Skeletal muscle and hepatic insulin resistance are key elements in the pathogenesis of type 2 diabetes mellitus (T2D) . However, T2D is caused by not only insulin resistance , but also a heterogeneous cluster of conditions rather than a uniform entity . Due to both environment and heredity heterogeneity, gene expression profiling is limited in exploring molecular mechanism of type 2 diabetes [4, 5].
As a comprehensive indicator, plasma free fatty acids were assumed to mediate the insulin resistance. Lipid profiling has already been applied in type 2 diabetes studies [6, 7], such as free fatty acids built linkage between the resistance and obesity . However, the relationship between lipid and glucose disposal remains to be demonstrated across liver, skeletal muscle, and blood [9, 10]. Here, we have integrated lipidomic analysis with gene expression profiling to discover the relationship between versatile lipid species and bioprocesses that are associated with type 2 diabetes. Using our model analysis, the statistically significant biological pathways were retrieved, and the findings provide a new strategy to link blood lipid species and illuminate the mechanism of insulin resistance associated with lipid and gene expression in blood.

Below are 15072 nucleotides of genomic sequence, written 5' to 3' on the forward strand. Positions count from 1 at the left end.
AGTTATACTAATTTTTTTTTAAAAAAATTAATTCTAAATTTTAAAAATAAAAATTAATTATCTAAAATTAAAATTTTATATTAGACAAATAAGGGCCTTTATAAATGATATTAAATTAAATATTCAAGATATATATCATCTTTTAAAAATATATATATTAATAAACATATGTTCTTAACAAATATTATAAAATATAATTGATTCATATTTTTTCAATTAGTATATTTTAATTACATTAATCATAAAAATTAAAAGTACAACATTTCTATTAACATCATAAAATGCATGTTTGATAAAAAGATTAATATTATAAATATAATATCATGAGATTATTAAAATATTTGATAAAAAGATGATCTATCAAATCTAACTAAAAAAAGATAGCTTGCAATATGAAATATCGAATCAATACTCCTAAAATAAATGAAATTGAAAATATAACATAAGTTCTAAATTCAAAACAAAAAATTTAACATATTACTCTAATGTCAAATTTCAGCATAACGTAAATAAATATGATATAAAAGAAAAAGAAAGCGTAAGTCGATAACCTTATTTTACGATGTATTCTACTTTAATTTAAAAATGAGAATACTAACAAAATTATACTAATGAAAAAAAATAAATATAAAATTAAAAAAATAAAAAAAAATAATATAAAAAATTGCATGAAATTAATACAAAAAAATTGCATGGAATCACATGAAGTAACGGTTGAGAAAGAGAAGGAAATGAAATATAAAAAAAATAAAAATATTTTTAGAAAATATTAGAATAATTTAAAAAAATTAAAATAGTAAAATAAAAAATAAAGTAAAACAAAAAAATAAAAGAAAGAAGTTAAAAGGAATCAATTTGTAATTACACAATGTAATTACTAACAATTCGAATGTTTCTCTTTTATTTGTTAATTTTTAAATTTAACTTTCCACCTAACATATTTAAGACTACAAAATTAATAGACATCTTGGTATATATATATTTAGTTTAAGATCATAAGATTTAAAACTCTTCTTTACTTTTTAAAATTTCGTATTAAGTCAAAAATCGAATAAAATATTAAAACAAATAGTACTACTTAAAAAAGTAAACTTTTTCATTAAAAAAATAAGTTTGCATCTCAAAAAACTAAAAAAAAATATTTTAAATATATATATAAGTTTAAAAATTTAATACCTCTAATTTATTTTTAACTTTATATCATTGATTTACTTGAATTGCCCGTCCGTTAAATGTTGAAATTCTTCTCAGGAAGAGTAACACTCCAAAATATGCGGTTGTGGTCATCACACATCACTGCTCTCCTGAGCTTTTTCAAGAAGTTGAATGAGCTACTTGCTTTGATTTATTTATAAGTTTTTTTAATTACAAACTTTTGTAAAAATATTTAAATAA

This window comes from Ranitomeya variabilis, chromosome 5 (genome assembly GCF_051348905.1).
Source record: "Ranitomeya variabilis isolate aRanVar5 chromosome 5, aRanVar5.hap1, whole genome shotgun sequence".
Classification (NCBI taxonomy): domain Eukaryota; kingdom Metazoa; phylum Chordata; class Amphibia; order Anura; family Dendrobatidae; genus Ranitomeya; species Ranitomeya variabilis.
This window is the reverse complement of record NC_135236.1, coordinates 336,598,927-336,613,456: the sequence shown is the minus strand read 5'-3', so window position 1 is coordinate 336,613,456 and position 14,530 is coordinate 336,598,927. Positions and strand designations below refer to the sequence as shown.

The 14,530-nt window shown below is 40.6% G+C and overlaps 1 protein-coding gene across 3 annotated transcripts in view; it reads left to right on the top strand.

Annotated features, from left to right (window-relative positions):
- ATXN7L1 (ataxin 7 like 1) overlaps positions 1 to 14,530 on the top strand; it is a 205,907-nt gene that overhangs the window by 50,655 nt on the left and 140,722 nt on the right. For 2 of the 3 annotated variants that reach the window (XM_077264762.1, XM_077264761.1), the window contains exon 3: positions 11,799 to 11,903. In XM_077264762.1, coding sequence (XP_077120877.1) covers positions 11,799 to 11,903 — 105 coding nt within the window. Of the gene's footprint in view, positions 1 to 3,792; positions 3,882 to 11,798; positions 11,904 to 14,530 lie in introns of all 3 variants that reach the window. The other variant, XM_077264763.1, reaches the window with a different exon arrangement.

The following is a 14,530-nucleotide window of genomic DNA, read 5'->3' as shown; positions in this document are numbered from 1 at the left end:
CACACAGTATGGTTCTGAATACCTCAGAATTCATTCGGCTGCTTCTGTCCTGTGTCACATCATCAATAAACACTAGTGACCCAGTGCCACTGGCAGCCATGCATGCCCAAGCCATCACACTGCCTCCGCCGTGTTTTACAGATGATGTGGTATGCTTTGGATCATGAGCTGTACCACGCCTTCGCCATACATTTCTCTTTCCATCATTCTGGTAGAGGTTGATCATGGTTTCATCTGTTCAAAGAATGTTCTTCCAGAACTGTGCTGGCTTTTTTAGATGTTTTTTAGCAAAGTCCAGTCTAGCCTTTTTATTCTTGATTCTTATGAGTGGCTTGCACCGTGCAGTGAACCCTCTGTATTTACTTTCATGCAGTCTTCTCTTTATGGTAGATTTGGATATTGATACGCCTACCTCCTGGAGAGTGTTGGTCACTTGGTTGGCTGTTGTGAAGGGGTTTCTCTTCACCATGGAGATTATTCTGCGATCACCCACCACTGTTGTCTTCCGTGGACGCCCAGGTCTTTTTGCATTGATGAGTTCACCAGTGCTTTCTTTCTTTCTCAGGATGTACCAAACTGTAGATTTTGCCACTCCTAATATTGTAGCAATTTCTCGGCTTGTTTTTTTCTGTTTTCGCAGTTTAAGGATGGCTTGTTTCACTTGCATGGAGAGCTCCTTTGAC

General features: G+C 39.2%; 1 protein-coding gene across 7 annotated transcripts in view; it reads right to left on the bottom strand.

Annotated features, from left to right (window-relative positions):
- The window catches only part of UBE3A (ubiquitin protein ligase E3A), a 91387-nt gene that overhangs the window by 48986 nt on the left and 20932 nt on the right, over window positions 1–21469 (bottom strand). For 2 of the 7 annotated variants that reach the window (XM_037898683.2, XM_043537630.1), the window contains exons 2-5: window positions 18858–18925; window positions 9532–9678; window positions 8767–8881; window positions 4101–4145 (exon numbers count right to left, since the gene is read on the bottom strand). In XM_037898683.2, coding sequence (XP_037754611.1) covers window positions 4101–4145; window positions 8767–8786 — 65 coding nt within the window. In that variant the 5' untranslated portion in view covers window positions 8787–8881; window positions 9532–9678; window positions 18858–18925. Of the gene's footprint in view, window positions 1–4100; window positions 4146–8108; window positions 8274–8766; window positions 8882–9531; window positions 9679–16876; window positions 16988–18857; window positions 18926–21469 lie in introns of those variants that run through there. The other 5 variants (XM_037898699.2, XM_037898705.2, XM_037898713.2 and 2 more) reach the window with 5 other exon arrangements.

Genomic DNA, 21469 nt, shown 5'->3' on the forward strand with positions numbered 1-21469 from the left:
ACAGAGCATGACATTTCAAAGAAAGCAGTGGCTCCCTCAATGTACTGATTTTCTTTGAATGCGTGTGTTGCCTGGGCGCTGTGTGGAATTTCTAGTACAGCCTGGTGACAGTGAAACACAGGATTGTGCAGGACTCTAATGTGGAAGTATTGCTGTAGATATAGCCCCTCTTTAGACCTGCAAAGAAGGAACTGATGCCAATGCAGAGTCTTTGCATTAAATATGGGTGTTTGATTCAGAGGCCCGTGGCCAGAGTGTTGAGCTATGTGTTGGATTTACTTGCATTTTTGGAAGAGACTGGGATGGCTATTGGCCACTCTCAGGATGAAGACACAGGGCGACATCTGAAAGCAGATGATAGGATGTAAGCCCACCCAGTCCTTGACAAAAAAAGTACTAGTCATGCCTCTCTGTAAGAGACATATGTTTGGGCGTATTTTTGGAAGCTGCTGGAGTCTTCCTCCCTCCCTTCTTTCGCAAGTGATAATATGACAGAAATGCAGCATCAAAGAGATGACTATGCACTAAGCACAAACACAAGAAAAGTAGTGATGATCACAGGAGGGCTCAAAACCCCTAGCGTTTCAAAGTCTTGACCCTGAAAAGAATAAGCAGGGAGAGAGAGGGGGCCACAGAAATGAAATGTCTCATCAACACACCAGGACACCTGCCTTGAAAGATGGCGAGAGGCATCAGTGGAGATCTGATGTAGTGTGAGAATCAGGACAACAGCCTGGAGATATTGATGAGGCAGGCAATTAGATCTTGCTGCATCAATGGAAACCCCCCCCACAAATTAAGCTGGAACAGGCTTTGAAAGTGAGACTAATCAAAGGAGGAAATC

The clinical characteristics of the study subjects
Age, yr (mean ± SD)
58.5 ± 16.1
63 ± 13
28 African American
44 African American
Body Mass index (kg/m)
30.1 ± 7.3
34.2 ± 8.4**
134 ± 76.9
186 ± 113.8**
HDL cholesterol (mg/dl)
56.6 ± 17.5
49.1 ± 15.4**
LDL cholesterol (mg/dl)
112 ± 44.8
109.8 ± 36.5
Total cholesterol (mg/dl)
197 ± 44.8
195 ± 46.8
88.8 ± 10.8
142.7 ± 56.8***
Plasma lipid profile reveals phenotype factors
Phenotype factors have lesser effect on gene expression profile
Enriched pathways of differentially expressed genes.
Significant biological pathways link gene expression profile with lipid profile and diabetes
Enriched pathways of differentially expressed genes
KEGG Path ID
KEGG pathway name
Top 5 loadings gene
One carbon pool by folate
"MTHFD2L" "ALDH1L1" "MTFMT" "ALDH1L2" "MTR"
Arachidonic acid metabolism
"PTGS2""GPX7" "PLB1" "CYP4A11""GPX2"
Insulin signaling pathway
"FLOT2" "PRKAB2""MAPK8" "PPP1R3B" "PIK3CB"
Vibrio cholerae infection
"TJP2" "ATP6V1C1" "ADCY9""ARF1" "ATP6V1H"
Calcium signaling pathway
Amino sugar and nucleotide sugar metabolism
"CHI3L1" "HK2""NPL""HEXA" "UAP1L1"
Chemokine signaling pathway
"CXCL5""CXCL10" "PF4V1""CCL8" "CXCL11"
"MLYCD" "ALDH2" "ACSS1" "PCCB""ALDH3A2"